On a grey Tuesday in winter, it's always nice to be able to pluck out some random piece of research to make us feel better about having a hobby that involves sitting down and staring at a screen for hours on end. We're part of a revolution, honest.
Busy stat-beaver Screen Digest reckons that on a like-for-like basis, the console market is growing at a mightily impressive 30 per cent, comparing the current crop of machines with the last generation at the equivalent point in their life cycles.
Here in the UK, spending on "leisure" software (i.e. not just games) in 2002 was double the size of the video rental market and 40 per cent more than cinema box office, according to the report. Just to ram home the point even further, games hardware sales (presumably not including PCs) rose by 44 per cent during 2002, with 3.3 million units sold. Blimey.
Meanwhile, not only is the UK the largest market in Europe, but it's the third largest in the entire known universe. Total sales for 2002 in the territory reached £1,081 million (EUR 1,612m), while 215 million games have sold since 1995 - or nine title per household, Screen Digest estimates. Or 212 pirate copies per household, probably.
On a worldwide basis, the games and edutainment/reference software will grow to $18.5bn this year, up from $16.9bn in 2002, says the report, with growth apparently tripling since 1995.
And for hardware stat junkies, PlayStation 2 sold an estimated 6.3 million console in Western Europe in 2002, with more than 40m PlayStation 2 machines sold worldwide by the end of last year, giving Sony 74 per cent share of the current 128-bit console market, ahead of Nintendo's 14 per cent and Microsoft's 12 per cent.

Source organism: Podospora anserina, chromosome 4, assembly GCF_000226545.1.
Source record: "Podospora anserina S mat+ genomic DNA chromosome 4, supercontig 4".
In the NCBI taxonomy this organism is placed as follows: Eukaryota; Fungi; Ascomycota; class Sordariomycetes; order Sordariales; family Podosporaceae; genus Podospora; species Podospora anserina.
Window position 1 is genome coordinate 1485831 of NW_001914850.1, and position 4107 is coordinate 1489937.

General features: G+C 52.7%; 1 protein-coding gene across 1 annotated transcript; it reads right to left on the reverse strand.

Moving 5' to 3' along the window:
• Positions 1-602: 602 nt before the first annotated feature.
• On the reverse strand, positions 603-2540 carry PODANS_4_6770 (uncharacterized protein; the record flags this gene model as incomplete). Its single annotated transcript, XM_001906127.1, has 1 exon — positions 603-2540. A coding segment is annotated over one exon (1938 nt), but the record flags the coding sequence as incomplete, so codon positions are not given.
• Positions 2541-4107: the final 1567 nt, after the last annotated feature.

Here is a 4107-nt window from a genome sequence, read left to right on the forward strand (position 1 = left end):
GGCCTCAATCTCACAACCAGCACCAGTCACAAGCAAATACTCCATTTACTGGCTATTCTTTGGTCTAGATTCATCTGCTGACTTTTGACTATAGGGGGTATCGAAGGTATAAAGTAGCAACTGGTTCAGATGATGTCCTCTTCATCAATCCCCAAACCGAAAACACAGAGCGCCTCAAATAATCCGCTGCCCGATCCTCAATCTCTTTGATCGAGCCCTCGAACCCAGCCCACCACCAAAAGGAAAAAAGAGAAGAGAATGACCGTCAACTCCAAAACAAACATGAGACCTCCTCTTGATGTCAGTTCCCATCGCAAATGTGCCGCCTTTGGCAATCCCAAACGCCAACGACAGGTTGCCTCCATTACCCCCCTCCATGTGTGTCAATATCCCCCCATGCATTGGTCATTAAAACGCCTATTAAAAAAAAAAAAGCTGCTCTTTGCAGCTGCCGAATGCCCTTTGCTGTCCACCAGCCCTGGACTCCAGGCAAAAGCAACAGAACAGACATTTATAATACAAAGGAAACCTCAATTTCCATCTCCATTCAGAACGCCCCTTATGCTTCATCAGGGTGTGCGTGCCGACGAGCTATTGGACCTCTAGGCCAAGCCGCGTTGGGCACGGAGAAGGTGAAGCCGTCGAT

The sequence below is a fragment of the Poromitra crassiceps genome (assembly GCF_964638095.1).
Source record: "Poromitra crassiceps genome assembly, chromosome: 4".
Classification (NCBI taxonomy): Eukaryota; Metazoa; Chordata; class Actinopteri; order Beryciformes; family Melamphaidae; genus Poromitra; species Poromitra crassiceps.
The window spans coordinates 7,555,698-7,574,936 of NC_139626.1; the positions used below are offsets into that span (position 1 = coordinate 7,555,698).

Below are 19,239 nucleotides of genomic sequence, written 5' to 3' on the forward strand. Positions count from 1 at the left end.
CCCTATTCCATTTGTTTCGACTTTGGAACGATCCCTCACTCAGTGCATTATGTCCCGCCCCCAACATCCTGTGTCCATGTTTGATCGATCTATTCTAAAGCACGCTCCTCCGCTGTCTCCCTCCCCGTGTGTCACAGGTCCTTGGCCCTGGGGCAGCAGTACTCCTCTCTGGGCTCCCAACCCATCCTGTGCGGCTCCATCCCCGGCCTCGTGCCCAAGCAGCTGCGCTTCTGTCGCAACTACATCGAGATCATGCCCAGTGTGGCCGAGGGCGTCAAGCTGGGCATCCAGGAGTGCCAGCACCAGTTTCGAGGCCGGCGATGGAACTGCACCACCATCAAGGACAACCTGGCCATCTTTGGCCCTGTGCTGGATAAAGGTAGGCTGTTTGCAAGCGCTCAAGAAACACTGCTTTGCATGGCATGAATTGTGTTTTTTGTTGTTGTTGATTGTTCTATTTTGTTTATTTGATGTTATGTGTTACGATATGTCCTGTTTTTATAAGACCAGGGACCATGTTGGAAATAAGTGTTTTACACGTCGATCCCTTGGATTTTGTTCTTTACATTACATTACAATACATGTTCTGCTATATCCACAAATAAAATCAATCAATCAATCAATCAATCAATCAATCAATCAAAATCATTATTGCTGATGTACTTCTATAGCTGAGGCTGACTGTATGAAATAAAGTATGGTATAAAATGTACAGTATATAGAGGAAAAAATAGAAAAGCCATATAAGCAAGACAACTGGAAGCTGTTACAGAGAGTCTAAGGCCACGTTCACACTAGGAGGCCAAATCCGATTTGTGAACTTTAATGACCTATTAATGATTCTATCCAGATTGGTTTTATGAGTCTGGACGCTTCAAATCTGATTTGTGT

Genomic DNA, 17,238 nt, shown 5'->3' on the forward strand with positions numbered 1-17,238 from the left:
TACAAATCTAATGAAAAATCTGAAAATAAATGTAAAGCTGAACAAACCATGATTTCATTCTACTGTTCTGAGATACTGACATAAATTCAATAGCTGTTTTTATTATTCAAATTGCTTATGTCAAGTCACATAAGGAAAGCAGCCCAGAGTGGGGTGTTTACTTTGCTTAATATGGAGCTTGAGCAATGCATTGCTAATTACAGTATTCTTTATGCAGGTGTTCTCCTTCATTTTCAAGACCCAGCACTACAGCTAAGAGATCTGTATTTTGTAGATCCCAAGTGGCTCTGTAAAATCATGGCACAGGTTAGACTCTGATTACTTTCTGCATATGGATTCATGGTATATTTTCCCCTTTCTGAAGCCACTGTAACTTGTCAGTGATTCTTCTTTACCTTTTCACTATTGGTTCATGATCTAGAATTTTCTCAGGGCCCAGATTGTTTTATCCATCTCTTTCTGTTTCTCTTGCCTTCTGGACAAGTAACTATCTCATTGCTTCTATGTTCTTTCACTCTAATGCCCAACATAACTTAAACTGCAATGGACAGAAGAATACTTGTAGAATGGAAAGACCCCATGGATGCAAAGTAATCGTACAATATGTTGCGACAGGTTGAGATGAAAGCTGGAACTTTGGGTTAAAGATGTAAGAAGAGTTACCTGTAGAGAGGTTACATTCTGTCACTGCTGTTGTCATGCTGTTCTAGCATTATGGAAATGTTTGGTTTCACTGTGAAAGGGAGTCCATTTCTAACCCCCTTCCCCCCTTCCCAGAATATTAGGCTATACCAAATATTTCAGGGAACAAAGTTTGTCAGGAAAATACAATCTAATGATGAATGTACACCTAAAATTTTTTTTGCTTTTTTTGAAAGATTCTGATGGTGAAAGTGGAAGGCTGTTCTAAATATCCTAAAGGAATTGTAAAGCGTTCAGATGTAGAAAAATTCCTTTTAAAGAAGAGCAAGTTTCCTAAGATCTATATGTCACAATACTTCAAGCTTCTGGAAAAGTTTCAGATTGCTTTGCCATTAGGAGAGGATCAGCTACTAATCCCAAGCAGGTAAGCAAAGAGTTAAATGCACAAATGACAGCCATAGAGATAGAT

This year, Screen Digest predicts that 32 million new PlayStation 2, Xbox and GameCube consoles will be sold during 2003 across the world, up from a little over 30m in 2002. Software wise, 548 million units are expected to be sold worldwide, up from 508m last year.
Roger Bennett, director general of ELSPA, said: "These figures clearly demonstrate the commercial strength of an industry rich in creativity and entertainment value. More games are being purchased by more people all over the world and it is heartening to acknowledge the contribution made by UK-based development houses to that success."
Ben Keen, research director of Screen Digest, added: "The current technology cycle of the games market is playing out at an accelerated rate compared to previous market phases. In addition, more games are being sold for every console purchased. This means that hit titles will sell in ever greater numbers."
But what they failed to mention is that while game sales are, indeed, increasing, the sales are increasingly being distributed among fewer huge hits, like Vice City, while the number of expensive flop games released is rising dramatically. For all the good news of the headline figures, all is not well in the wider world of publisher land.
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